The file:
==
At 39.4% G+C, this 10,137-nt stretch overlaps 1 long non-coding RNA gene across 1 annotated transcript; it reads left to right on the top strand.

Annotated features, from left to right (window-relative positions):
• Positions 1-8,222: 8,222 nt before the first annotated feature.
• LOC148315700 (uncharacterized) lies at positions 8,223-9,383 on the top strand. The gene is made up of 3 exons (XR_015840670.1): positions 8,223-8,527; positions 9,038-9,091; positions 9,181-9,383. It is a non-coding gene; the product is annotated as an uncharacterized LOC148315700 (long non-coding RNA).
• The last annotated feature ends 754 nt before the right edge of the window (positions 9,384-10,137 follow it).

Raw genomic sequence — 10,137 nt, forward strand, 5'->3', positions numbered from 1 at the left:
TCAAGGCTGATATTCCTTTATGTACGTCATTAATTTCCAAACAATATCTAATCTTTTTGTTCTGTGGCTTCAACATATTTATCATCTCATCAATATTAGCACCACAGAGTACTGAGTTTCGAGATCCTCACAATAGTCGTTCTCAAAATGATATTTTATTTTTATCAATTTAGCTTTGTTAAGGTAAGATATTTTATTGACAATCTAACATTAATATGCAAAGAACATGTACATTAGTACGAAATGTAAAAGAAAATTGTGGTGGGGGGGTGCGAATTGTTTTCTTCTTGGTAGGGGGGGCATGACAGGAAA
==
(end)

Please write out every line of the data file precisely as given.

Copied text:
At 39.4% G+C, this 10,137-nt stretch overlaps 1 long non-coding RNA gene across 1 annotated transcript; it reads left to right on the top strand.

Annotated features, from left to right (window-relative positions):
• Positions 1-8,222: 8,222 nt before the first annotated feature.
• LOC148315700 (uncharacterized) lies at positions 8,223-9,383 on the top strand. The gene is made up of 3 exons (XR_015840670.1): positions 8,223-8,527; positions 9,038-9,091; positions 9,181-9,383. It is a non-coding gene; the product is annotated as an uncharacterized LOC148315700 (long non-coding RNA).
• The last annotated feature ends 754 nt before the right edge of the window (positions 9,384-10,137 follow it).

Raw genomic sequence — 10,137 nt, forward strand, 5'->3', positions numbered from 1 at the left:
TCAAGGCTGATATTCCTTTATGTACGTCATTAATTTCCAAACAATATCTAATCTTTTTGTTCTGTGGCTTCAACATATTTATCATCTCATCAATATTAGCACCACAGAGTACTGAGTTTCGAGATCCTCACAATAGTCGTTCTCAAAATGATATTTTATTTTTATCAATTTAGCTTTGTTAAGGTAAGATATTTTATTGACAATCTAACATTAATATGCAAAGAACATGTACATTAGTACGAAATGTAAAAGAAAATTGTGGTGGGGGGGTGCGAATTGTTTTCTTCTTGGTAGGGGGGGCATGACAGGAAA